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Chinese Studies and German Studies

Entry requirements


A level

A,B,B

A level Chinese and/or German. Native Mandarin or German speakers will not be accepted onto this scheme.

Access to HE Diploma

D:30,M:15

in a relevant subject with 30 Level 3 credits at Distinction and 15 Level 3 credits at Merit, alongside Chinese and/or German at an advanced level

International Baccalaureate Diploma Programme

32

with 16 points from the best 3 Higher Level subjects including 6 in Chinese HL and/or German HL

Considered alongside A level Chinese and/or German

UCAS Tariff

128

We've calculated how many Ucas points you'll need for this course.

About this course


Course option

4.0years

Full-time | 2022

Subjects

German studies

Chinese studies

This four-year joint degree combines the study of the languages and cultures of China and Germany and the Sinophone and German-speaking worlds. It includes a year’s international placement in Chinese- or German-speaking countries or split between the two. The degree provides the opportunity to acquire both high-level language skills and a thorough understanding of the sensitivities of Chinese and German cultures and societies within a global context.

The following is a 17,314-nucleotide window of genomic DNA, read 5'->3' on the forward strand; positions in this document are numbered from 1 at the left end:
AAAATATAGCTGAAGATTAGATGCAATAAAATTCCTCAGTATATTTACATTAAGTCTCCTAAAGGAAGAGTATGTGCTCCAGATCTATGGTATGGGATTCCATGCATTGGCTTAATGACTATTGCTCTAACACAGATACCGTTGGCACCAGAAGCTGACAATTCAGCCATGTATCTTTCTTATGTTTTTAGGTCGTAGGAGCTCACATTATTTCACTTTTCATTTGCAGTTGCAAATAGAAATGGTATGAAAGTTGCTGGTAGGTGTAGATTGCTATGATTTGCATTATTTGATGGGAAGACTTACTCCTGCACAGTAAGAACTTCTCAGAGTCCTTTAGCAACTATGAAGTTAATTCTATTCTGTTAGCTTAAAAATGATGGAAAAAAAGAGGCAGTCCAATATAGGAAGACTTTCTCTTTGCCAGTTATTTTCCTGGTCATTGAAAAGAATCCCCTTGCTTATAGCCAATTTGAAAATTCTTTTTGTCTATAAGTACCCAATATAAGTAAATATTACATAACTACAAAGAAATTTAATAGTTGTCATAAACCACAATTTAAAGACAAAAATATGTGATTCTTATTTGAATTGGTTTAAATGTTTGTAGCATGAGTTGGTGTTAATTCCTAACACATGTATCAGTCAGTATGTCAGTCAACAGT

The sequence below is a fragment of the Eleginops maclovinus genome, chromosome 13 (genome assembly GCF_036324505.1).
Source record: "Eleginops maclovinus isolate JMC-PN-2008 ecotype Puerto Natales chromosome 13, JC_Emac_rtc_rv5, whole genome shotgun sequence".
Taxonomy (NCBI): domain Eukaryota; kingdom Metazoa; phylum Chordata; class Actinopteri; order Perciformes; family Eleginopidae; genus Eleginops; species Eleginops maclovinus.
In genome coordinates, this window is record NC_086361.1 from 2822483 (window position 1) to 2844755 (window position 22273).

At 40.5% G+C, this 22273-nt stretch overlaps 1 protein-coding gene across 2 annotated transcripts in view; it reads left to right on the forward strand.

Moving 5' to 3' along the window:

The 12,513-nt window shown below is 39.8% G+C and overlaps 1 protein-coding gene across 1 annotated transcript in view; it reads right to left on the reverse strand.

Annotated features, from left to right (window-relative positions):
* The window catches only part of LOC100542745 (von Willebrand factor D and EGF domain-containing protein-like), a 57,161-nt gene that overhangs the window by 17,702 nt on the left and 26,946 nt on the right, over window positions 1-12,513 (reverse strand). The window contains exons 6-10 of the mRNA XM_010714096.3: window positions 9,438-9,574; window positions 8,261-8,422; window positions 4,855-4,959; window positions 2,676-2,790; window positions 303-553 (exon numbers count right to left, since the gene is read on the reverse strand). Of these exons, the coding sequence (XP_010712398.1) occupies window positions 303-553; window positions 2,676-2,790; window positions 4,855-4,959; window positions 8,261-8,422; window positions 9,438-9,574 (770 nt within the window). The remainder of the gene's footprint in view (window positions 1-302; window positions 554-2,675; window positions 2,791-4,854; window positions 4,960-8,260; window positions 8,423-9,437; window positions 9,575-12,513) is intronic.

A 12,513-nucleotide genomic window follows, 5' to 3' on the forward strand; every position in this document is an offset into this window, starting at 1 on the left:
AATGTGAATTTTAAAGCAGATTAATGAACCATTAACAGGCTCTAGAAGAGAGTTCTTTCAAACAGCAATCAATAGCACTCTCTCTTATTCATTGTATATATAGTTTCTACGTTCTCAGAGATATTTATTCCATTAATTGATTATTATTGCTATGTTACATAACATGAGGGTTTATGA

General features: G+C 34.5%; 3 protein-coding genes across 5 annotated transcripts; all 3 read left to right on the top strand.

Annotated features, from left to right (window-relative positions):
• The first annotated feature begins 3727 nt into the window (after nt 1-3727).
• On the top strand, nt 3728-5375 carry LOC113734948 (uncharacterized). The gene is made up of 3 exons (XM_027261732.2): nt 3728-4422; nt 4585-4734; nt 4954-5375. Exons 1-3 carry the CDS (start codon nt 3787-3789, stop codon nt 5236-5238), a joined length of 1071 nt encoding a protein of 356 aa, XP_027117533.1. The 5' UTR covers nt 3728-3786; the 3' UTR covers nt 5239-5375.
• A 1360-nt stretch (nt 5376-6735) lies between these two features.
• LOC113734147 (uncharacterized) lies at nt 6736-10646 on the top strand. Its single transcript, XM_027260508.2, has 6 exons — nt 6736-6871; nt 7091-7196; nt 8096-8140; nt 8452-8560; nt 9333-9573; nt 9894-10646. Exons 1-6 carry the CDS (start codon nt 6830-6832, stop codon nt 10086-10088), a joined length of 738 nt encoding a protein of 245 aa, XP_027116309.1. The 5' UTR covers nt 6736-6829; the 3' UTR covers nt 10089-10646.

Besides studying the core language modules, you will also choose from a broad range of specialist cultural, historical and political modules that provide comparative insight into relevant countries in global contexts.

Our degree structure assumes that you will be studying one of the languages from scratch and will already be at an advanced level for the other. In year one, language modules will include:

- Either Advanced Chinese and Intensive Beginners German (one module of each)

- Or Advanced German and Intensive Beginners Chinese (one module of each)

- And our culture in context programme, Language Studies

In addition to language modules, in year one you will also select one module from other related subjects.

In the second year, you will continue to take Chinese and German language modules (an oral and a written module for each language), as well as the core modules 'Shaping Contemporary China' and 'Shaping Contemporary German-speaking Europe'. You will be able to choose three optional modules.